This is my fourth and final post answering the questions asked by viewers of “Researching Your Dutch Ancestors” webinar. In this post, I will answer questions about locations.
Are Holland and the Netherlands the same country?
Holland is an alternative name used for the Netherlands, but the official name is The Netherlands. View this video for an explanation:
Where there Holland boundary changes since the 1600s?
There were major changes in the southern provinces, due to the Eighty Years’ War (1568-1648) when the Netherlands gained its independence from the Habsburg empire. Also, Belgium split off in 1839.
The Geography of the Netherlands page at the Familysearch Wiki has some excellent maps that show the different boundaries.
Is there a good map with the counties or districts clearly displayed?
The lowest level of government are municipalities. The boundaries of municipalities often change, so you have to know the period you’re looking for to know where the boundaries were.
You can find a map of the boundaries at the Gemeentegeschiedenis.nl website. Type in the year you want and press “Toon jaar” [Display Year] to view the map for that year. You can then hover over the map to see where each municipality was. You can also search (Zoek) on the homepage and get a page about the municipality that will tell you what the current municipality is (in Dutch).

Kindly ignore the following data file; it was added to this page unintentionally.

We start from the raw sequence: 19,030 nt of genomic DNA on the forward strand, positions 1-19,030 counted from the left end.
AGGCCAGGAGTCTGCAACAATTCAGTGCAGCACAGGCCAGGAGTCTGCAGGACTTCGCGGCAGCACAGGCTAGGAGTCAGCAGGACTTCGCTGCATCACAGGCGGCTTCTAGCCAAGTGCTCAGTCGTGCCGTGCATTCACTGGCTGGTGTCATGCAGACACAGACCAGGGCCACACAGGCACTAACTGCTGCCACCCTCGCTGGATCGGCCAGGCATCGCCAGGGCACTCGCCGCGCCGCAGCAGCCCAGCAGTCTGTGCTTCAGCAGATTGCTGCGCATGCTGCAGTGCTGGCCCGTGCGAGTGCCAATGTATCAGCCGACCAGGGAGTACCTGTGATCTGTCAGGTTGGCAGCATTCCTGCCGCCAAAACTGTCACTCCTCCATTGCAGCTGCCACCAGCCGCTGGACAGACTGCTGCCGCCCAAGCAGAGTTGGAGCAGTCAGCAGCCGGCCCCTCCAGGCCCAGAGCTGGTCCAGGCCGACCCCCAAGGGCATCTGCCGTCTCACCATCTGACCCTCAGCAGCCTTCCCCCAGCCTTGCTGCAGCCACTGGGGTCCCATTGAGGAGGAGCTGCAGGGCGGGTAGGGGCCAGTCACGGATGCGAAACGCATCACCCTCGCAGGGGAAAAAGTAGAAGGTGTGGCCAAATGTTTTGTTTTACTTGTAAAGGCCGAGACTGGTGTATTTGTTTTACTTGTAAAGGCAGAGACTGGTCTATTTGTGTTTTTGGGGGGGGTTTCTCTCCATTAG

Can you translate a house number into a modern address?
One viewer asked: “If you know the house number, is there any way to translate that into a modern address? Are there old maps with the house numbers on them that we can overlay over modern maps?”
This depends from town to town. In most places, the addresses in the 19th century and earlier were different than modern addresses, and numbered houses per whole village or neighborhood instead of per street. If you’re lucky, you may find a map showing the house numbers, but those are rare.
The land office (kadaster) was introduced in 1832. Since then, every plot in the Netherlands has a cadastral number, consisting of a section letter and plot number. Those can be found on maps. However, these cadastral numbers have no relation to the house numbers you will find in vital records. You can find cadastral numbers in land records and notarial records, but only if they owned the house.
A Friesland g-g-g grand father crossed the border into Groningen. Was he running from the law, a girl, or following a girl?
Friesland and Groningen were two provinces of the same country, so it was not a major emigration although there is traditionally quite a bit of rivalry between the two provinces. It could not be that he was running from the law, since the same laws applied in Groningen as in Friesland, unless you’re talking about a very early period (before 1495).
The city of Groningen was (and is) the largest city in the northern Netherlands and attracted traders from a wide area. Similarly, Groningen farmers and tradesmen sometimes sold their fares at the Leeuwarden markets. People from the eastern part of Friesland would have dealings with the people from the western part of Groningen in their every-day lives. In researching families from that area, I’ve often seen men find spouses on the opposite side of the provincial border. But without researching the family, it is impossible to say what the reason could have been in your case.